Michelle McCudden is a Manager of Client Strategy & Innovation at Social Media Group. Follow@mmccudden1

Actor Joshua Malina made a request on Monday via Facebook Causes for a birthday donation on his behalf to MAZON: A Jewish Response to Hunger. His goal was for his followers and friends to donate $10, or whatever they could afford. As of writing, he has over $2,000, far exceeding the $250 he set as an initial target. Seeing this act of kindness made me think about other well-known online personalities who are using social media to spread a little social good.

Jenny Lawson, known to her readers as The Bloggess has spearheaded several fundraising efforts via social media. She raised $42,000 for needy families last Christmas, and this year spurred her readers to donate 750 care packages with security blankets, books and stuffed animals for homeless children (some Bloggess posts include NSFW language). Right now, she’s connecting people around a movement she calls the Traveling Red Dress (details here) in which readers are sending one another items, including red dresses, that symbolize something that they really want, but wouldn’t allow themselves to have. According to Forbes, offers to share dresses had surpassed the hundreds by Monday.

Sarah D. Bunting, best known as the co-founder of TelevisionWithoutPity, runs the blog Tomato Nation and has been hosting a contest to raise money through DonorsChoose.org since 2004.  To date, her readers have raised almost $700,000, benefiting teacher-submitted projects at public schools across the U.S.

If you’re thinking about running a campaign for social good, for yourself or for a client, what can we take away from these successes?

Choose causes that resonate with your audiences. Sarah Bunting at Tomato Nation started working with DonorsChoose, a group that works to fund projects for public schools, after readers expressed that they “felt discouraged by Bush’s re-election and what that would mean for progressive causes.”

Offer an incentive. It doesn’t have to be a monetary prize or particularly large, but an incentive shows that you’re invested and appreciative. For example, Malina is rewarding donors with a personal “thank you” and a Follow on Twitter. Each year, Sarah Bunting chooses a task that she’ll accomplish if the community reaches certain goals, including shaving her head in 2006.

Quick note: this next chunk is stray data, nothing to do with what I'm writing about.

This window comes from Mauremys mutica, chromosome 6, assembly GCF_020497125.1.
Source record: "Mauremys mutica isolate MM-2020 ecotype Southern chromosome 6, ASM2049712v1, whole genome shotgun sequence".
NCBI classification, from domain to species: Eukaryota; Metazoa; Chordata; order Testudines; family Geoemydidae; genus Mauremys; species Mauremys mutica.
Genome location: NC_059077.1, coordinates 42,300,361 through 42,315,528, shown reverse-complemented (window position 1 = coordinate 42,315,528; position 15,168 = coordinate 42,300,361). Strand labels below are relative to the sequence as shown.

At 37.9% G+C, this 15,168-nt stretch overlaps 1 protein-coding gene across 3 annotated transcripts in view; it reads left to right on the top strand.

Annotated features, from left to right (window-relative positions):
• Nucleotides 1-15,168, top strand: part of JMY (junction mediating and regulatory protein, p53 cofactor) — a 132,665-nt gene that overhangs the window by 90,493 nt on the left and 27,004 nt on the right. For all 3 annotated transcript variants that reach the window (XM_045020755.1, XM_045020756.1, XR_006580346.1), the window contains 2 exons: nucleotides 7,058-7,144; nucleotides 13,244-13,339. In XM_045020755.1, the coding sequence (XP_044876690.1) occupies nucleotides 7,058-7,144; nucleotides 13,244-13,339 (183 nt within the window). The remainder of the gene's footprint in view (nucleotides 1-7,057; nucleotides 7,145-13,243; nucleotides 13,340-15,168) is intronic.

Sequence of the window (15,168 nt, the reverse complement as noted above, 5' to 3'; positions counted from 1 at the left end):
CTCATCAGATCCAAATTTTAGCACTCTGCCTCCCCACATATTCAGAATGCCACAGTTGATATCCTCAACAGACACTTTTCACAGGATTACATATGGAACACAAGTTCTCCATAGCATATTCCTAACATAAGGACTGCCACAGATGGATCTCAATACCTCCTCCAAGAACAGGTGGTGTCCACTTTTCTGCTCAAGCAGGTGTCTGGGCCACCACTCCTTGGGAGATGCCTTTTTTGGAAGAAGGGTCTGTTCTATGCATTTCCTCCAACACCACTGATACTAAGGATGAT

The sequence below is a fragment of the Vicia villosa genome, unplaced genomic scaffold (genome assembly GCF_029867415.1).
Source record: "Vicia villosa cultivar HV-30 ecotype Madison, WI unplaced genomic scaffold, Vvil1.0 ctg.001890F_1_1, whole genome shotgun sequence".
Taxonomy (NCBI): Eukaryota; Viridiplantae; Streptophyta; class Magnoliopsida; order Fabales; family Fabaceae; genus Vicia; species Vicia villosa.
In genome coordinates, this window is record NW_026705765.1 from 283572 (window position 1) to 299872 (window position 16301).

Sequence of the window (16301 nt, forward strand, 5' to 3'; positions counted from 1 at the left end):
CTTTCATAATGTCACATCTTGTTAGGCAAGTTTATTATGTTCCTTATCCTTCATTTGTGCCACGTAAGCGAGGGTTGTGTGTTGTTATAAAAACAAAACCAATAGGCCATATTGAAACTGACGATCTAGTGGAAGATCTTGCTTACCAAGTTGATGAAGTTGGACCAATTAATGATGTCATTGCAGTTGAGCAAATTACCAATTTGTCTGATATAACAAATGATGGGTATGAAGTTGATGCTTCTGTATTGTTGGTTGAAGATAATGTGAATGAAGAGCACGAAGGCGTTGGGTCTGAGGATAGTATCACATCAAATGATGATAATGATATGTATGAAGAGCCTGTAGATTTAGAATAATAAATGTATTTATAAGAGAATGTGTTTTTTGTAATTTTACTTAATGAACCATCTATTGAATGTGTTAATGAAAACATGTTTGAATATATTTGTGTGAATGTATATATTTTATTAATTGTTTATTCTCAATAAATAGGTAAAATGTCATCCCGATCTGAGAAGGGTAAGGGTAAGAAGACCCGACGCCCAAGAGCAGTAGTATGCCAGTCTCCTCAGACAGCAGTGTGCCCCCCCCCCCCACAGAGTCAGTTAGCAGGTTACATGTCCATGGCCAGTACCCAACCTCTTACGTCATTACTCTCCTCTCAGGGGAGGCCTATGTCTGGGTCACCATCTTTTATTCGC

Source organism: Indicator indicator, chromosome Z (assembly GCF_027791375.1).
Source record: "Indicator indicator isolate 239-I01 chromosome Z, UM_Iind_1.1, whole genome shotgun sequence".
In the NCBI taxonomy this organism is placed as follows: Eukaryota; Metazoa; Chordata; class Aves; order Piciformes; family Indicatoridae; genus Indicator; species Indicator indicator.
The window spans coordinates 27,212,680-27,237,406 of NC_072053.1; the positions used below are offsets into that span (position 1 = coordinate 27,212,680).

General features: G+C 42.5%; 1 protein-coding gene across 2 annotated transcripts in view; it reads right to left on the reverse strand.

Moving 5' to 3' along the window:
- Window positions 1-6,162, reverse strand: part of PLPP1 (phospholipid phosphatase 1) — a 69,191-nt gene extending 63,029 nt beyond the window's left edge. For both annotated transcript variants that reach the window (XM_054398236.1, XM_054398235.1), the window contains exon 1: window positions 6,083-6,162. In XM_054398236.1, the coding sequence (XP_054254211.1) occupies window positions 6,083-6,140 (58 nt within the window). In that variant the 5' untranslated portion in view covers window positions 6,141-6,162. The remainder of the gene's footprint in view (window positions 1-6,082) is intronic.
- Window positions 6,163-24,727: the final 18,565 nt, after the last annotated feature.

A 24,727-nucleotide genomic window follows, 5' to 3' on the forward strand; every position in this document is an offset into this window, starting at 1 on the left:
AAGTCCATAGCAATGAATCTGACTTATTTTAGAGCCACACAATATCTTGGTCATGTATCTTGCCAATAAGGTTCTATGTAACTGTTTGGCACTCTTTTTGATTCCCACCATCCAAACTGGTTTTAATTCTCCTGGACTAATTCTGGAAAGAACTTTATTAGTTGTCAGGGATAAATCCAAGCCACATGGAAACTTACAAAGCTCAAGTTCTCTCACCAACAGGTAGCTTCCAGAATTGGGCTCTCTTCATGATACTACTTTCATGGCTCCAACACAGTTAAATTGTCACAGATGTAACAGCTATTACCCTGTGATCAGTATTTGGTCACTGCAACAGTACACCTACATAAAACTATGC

Use the tools at your disposal. In all three of these examples, the organizer used multiple platforms to reach out to their communities: Twitter, Facebook, their blogs, Flickr. Remember that while some will follow you across platforms, some readers are only checking you out on Twitter or via your blog.

Make participation easy. Lower the barriers. To donate to Joshua Malina’s charity, users can login through Facebook Causes, an easy-to-use one-pager that lets users make a one-time donation or set up a monthly recurring payment. Readers interested in donating or receiving a Traveling Red Dress need look no further than the hashtag, #travelingreddress.

Don’t underestimate the social element. Donors Choose allows Tomato Nation readers to form groups around Giving Pages, where they can target particular types of projects or price points to tackle together. Facebook Causes lets donors leave messages, in the form of birthday cards or videos, to Joshua and the rest of the other donors. It feels great to donate to a worthy cause – for many it feels even better to do so as part of a like-minded community.

What’s your favorite example of an act of fundraising done via social media?

 

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